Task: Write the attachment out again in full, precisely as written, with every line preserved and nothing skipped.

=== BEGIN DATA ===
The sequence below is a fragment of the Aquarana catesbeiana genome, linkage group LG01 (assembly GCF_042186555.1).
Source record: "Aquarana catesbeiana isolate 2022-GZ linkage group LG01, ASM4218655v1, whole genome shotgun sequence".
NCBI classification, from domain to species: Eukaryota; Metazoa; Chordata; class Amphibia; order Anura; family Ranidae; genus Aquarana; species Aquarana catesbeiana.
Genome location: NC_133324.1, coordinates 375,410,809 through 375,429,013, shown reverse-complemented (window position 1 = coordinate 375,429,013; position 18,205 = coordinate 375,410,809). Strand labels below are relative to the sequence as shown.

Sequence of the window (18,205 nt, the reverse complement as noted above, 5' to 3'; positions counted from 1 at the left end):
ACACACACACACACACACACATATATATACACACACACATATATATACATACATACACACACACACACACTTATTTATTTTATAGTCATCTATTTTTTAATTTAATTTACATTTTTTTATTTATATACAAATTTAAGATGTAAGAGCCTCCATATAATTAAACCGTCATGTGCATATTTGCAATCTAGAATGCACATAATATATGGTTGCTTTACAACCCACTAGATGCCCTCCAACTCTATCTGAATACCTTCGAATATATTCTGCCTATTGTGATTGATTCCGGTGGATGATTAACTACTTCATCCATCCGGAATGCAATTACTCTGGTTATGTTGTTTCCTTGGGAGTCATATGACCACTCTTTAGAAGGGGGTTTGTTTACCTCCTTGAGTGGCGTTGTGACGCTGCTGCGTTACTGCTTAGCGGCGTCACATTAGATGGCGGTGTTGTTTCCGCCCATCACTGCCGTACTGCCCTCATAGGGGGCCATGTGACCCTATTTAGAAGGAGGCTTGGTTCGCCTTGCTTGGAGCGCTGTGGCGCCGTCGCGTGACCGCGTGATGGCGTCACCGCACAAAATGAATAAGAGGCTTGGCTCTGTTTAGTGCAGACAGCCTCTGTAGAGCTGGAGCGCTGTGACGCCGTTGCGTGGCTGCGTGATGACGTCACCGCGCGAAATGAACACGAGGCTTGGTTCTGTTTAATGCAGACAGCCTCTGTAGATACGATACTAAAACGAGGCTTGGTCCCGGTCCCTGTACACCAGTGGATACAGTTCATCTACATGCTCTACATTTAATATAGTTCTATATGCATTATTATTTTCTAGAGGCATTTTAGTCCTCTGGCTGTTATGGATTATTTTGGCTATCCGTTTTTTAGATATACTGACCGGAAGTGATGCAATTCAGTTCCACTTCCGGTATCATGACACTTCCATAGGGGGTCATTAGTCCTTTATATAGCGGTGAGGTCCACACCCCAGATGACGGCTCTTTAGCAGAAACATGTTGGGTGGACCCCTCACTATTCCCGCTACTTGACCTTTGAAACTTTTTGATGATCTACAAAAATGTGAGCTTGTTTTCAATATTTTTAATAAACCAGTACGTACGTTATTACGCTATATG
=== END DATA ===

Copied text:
The sequence below is a fragment of the Aquarana catesbeiana genome, linkage group LG01 (assembly GCF_042186555.1).
Source record: "Aquarana catesbeiana isolate 2022-GZ linkage group LG01, ASM4218655v1, whole genome shotgun sequence".
NCBI classification, from domain to species: Eukaryota; Metazoa; Chordata; class Amphibia; order Anura; family Ranidae; genus Aquarana; species Aquarana catesbeiana.
Genome location: NC_133324.1, coordinates 375,410,809 through 375,429,013, shown reverse-complemented (window position 1 = coordinate 375,429,013; position 18,205 = coordinate 375,410,809). Strand labels below are relative to the sequence as shown.

Sequence of the window (18,205 nt, the reverse complement as noted above, 5' to 3'; positions counted from 1 at the left end):
ACACACACACACACACACACATATATATACACACACACATATATATACATACATACACACACACACACACTTATTTATTTTATAGTCATCTATTTTTTAATTTAATTTACATTTTTTTATTTATATACAAATTTAAGATGTAAGAGCCTCCATATAATTAAACCGTCATGTGCATATTTGCAATCTAGAATGCACATAATATATGGTTGCTTTACAACCCACTAGATGCCCTCCAACTCTATCTGAATACCTTCGAATATATTCTGCCTATTGTGATTGATTCCGGTGGATGATTAACTACTTCATCCATCCGGAATGCAATTACTCTGGTTATGTTGTTTCCTTGGGAGTCATATGACCACTCTTTAGAAGGGGGTTTGTTTACCTCCTTGAGTGGCGTTGTGACGCTGCTGCGTTACTGCTTAGCGGCGTCACATTAGATGGCGGTGTTGTTTCCGCCCATCACTGCCGTACTGCCCTCATAGGGGGCCATGTGACCCTATTTAGAAGGAGGCTTGGTTCGCCTTGCTTGGAGCGCTGTGGCGCCGTCGCGTGACCGCGTGATGGCGTCACCGCACAAAATGAATAAGAGGCTTGGCTCTGTTTAGTGCAGACAGCCTCTGTAGAGCTGGAGCGCTGTGACGCCGTTGCGTGGCTGCGTGATGACGTCACCGCGCGAAATGAACACGAGGCTTGGTTCTGTTTAATGCAGACAGCCTCTGTAGATACGATACTAAAACGAGGCTTGGTCCCGGTCCCTGTACACCAGTGGATACAGTTCATCTACATGCTCTACATTTAATATAGTTCTATATGCATTATTATTTTCTAGAGGCATTTTAGTCCTCTGGCTGTTATGGATTATTTTGGCTATCCGTTTTTTAGATATACTGACCGGAAGTGATGCAATTCAGTTCCACTTCCGGTATCATGACACTTCCATAGGGGGTCATTAGTCCTTTATATAGCGGTGAGGTCCACACCCCAGATGACGGCTCTTTAGCAGAAACATGTTGGGTGGACCCCTCACTATTCCCGCTACTTGACCTTTGAAACTTTTTGATGATCTACAAAAATGTGAGCTTGTTTTCAATATTTTTAATAAACCAGTACGTACGTTATTACGCTATATG